Chilean tattooed president-elect honors his homeland in ink




SANTIAGO, Chile (AP) – When Gabriel Boric takes the oath of office as President of Chile, he will not only be the youngest to lead the South American country, but also the first in Latin America to sport multiple tattoos.

The question is whether he will display them openly.

One person who hopes he will is Yumbel Góngora, the self-proclaimed “tattoo dissident” who inked the three elaborate designs that fill Boric’s arms and back with panoramic images of his hometown of Patagonia.

“It is important that a person never forgets his roots. This allows you to always focus on where you are and what’s important… don’t get lost in stardom, ”Gongora told The Associated Press during a break in her downtown Santiago living room decorated with ‘works of art containing feminist slogans.

Boric, 35, scored a historic victory in Sunday’s second round over a former Donald Trump admirer after campaigning on the promise to tackle stubborn poverty and inequalities that he and his leftists support is the unacceptable underbelly of a free market model imposed decades ago by the dictatorship of General Augusto Pinochet.

From his days as a leader of the student protest, Boric has made a career out of flouting convention. He eschewed the traditional dress and tie when he was elected to convention in 2014 and instead wore rock band t-shirts, jeans, and even once a Mohawk, all while drawing the ire of traditionalists.

“I don’t care,” he said at the time, dismissing conventions as “an elite’s tool to distinguish oneself from the lows.”

But he adopted a decidedly more conformist look in the run-up to Sunday’s run-off election – still no tie, but a dark sports coat, dress shirts and a manicured beard – to woo the most conservative Chileans about to vote for an untested millennium that counts the Chilean Communist Party among its supporters.

Góngora said she studied ancient maps of Chile for months before creating the first tattoo she designed for Boric almost ten years ago: a map of the ice-covered islands and labyrinthine fjords near from where the two grew up in Punta Arenas, at the tip of the South American continent.

She later designed two more: a lenga tree twisted into knots by strong southerly winds and an end of the world lighthouse glowing in the void that Boric had carved into his left arm during a battle against the Depression. .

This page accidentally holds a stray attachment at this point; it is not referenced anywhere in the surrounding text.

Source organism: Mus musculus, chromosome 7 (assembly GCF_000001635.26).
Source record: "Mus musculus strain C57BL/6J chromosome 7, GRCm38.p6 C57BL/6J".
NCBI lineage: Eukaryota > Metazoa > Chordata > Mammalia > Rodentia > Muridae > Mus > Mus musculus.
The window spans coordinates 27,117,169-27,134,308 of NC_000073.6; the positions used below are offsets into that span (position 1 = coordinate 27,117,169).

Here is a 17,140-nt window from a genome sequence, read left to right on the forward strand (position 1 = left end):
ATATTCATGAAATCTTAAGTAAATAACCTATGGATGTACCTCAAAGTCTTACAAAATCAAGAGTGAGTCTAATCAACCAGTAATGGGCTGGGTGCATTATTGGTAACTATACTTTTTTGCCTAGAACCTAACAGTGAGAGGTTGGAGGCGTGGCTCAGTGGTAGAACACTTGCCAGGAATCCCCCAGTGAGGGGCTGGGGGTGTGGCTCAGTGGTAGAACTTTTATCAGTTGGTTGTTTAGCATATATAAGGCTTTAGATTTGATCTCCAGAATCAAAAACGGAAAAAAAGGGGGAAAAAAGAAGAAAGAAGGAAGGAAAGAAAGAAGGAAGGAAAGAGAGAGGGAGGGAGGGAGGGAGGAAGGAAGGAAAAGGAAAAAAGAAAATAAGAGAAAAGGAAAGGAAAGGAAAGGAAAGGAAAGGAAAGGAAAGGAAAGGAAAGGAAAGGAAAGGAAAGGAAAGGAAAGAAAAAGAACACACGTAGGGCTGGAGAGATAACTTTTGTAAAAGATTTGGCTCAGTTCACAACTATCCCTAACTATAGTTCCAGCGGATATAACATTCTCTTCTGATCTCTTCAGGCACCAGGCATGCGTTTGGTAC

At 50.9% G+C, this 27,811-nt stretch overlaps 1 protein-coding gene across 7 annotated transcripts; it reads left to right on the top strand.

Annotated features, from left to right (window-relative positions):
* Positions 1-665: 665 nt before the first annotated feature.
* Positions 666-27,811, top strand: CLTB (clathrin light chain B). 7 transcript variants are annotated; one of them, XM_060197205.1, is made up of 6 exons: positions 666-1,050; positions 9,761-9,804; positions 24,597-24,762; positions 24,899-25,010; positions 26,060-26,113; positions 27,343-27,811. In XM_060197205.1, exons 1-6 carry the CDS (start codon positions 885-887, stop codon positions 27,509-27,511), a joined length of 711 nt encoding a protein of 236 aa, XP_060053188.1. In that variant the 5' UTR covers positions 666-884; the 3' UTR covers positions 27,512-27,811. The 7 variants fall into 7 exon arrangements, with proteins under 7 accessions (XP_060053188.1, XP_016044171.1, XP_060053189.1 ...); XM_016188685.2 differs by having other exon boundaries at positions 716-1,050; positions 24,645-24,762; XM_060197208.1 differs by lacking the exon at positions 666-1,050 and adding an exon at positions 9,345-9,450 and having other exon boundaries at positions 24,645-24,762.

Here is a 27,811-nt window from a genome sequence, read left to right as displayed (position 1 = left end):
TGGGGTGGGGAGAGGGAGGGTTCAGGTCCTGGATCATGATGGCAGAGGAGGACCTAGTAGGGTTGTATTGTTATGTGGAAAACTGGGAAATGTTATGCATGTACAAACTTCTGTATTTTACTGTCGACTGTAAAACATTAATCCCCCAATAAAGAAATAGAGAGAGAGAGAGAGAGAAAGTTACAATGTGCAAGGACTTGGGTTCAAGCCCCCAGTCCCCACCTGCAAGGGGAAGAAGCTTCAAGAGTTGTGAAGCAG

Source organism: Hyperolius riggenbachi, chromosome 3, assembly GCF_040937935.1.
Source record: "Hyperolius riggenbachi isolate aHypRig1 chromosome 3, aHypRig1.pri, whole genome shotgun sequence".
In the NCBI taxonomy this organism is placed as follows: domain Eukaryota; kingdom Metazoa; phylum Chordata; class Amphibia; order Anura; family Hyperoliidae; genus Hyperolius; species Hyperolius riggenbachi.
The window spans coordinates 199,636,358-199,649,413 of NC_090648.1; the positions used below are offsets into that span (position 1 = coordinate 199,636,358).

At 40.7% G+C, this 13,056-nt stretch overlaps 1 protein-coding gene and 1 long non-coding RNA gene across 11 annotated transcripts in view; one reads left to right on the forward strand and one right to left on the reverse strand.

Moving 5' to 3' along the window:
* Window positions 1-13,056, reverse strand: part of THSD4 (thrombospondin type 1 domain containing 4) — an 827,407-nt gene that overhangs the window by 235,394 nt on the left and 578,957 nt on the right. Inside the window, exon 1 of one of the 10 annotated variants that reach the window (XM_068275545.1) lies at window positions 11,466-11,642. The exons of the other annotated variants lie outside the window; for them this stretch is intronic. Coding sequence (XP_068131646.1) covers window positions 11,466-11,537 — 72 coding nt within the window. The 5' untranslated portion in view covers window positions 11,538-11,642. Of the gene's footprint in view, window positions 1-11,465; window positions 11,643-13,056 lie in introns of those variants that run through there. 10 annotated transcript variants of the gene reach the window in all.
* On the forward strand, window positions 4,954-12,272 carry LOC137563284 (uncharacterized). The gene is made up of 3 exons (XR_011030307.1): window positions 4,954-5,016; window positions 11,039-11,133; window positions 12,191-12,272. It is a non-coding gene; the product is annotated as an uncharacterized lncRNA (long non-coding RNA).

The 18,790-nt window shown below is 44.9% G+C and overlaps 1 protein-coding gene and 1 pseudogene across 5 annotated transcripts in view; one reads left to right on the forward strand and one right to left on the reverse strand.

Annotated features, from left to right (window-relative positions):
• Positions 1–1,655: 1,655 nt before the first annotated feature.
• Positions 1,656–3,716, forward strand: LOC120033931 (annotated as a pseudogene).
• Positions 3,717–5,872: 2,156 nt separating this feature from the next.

“A lonely Magellanic lighthouse among the rough and mysterious seas of southern Patagonia,” Boric said in a Social media publication 2018 showcasing Góngora’s body art. “I’m going to live there someday but in the meantime he lives with me.”

Góngora, whose dyed green hair, piercings and tattoos are somewhat of a traveling advertisement for his college-educated artistry, said Boric has always stood out among his urban hipster clientele because of of her humility – something she attributes to her upbringing away from the capital.

But she felt betrayed by her fellow activist when in November 2019 he negotiated a deal with supporters of President Sebastian Pinera to end the nationwide protests sparked by the rise in metro fares. It was a risky political decision which at the time cost Boric the support of hard-line supporters like Góngora, who defines herself as an “anarchist-feminist”.

Like many of the often apathetic young Chileans, she nonetheless voted for Boric in the second round, fearing that her conservative opponent – José Antonio Kast – could be a major setback for women, indigenous rights and Chile’s LGBTQ community. .

In his binder is the sketch of another tattoo for Boric – its design is a secret – which the two discussed some time ago. With the demands of her new job and Chile’s future resting on her shoulders, she doesn’t know if she’ll be able to write it.

“I hope he doesn’t stop being a rocker,” Góngora said. “But I don’t know if this will fly in politics. Again, no one expected such a young president.


Associated Press writer Joshua Goodman in Miami contributed to this report.



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